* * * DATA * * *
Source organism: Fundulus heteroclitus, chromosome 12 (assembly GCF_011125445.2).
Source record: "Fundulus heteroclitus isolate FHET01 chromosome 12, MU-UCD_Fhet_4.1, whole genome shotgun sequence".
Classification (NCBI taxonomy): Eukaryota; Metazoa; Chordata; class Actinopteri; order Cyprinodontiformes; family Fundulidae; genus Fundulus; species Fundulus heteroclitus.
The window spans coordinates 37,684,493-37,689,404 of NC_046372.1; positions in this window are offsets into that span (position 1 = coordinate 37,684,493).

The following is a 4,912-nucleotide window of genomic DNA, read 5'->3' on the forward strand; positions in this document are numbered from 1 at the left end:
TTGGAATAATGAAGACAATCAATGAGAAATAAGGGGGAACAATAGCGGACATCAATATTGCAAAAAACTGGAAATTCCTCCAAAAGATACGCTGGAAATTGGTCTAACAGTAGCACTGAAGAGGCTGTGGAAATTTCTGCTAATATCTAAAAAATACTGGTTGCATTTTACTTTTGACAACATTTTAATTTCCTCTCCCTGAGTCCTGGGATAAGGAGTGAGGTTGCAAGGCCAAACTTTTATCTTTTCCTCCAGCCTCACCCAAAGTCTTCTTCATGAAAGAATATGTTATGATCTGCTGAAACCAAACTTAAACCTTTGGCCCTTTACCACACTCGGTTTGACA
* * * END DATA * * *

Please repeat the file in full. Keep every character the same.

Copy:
Source organism: Fundulus heteroclitus, chromosome 12 (assembly GCF_011125445.2).
Source record: "Fundulus heteroclitus isolate FHET01 chromosome 12, MU-UCD_Fhet_4.1, whole genome shotgun sequence".
Classification (NCBI taxonomy): Eukaryota; Metazoa; Chordata; class Actinopteri; order Cyprinodontiformes; family Fundulidae; genus Fundulus; species Fundulus heteroclitus.
The window spans coordinates 37,684,493-37,689,404 of NC_046372.1; positions in this window are offsets into that span (position 1 = coordinate 37,684,493).

The following is a 4,912-nucleotide window of genomic DNA, read 5'->3' on the forward strand; positions in this document are numbered from 1 at the left end:
TTGGAATAATGAAGACAATCAATGAGAAATAAGGGGGAACAATAGCGGACATCAATATTGCAAAAAACTGGAAATTCCTCCAAAAGATACGCTGGAAATTGGTCTAACAGTAGCACTGAAGAGGCTGTGGAAATTTCTGCTAATATCTAAAAAATACTGGTTGCATTTTACTTTTGACAACATTTTAATTTCCTCTCCCTGAGTCCTGGGATAAGGAGTGAGGTTGCAAGGCCAAACTTTTATCTTTTCCTCCAGCCTCACCCAAAGTCTTCTTCATGAAAGAATATGTTATGATCTGCTGAAACCAAACTTAAACCTTTGGCCCTTTACCACACTCGGTTTGACA